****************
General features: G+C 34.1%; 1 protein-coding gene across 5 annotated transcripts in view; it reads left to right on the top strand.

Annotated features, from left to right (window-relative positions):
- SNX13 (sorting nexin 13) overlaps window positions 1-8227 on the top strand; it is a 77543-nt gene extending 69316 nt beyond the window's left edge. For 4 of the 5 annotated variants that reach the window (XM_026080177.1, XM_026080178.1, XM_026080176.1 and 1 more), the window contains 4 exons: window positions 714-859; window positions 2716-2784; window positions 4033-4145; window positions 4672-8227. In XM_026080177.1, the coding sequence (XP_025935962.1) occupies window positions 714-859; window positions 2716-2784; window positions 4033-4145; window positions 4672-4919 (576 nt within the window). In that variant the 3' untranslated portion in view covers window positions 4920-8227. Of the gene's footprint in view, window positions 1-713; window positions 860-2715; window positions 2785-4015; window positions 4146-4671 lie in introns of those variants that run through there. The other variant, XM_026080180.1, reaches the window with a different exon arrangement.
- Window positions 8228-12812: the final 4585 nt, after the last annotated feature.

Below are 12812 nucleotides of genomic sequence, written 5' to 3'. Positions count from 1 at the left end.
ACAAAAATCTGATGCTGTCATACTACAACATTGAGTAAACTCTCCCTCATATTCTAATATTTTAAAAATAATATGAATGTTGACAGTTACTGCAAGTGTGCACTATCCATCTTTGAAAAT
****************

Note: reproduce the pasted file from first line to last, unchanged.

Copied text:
General features: G+C 34.1%; 1 protein-coding gene across 5 annotated transcripts in view; it reads left to right on the top strand.

Annotated features, from left to right (window-relative positions):
- SNX13 (sorting nexin 13) overlaps window positions 1-8227 on the top strand; it is a 77543-nt gene extending 69316 nt beyond the window's left edge. For 4 of the 5 annotated variants that reach the window (XM_026080177.1, XM_026080178.1, XM_026080176.1 and 1 more), the window contains 4 exons: window positions 714-859; window positions 2716-2784; window positions 4033-4145; window positions 4672-8227. In XM_026080177.1, the coding sequence (XP_025935962.1) occupies window positions 714-859; window positions 2716-2784; window positions 4033-4145; window positions 4672-4919 (576 nt within the window). In that variant the 3' untranslated portion in view covers window positions 4920-8227. Of the gene's footprint in view, window positions 1-713; window positions 860-2715; window positions 2785-4015; window positions 4146-4671 lie in introns of those variants that run through there. The other variant, XM_026080180.1, reaches the window with a different exon arrangement.
- Window positions 8228-12812: the final 4585 nt, after the last annotated feature.

Below are 12812 nucleotides of genomic sequence, written 5' to 3'. Positions count from 1 at the left end.
ACAAAAATCTGATGCTGTCATACTACAACATTGAGTAAACTCTCCCTCATATTCTAATATTTTAAAAATAATATGAATGTTGACAGTTACTGCAAGTGTGCACTATCCATCTTTGAAAAT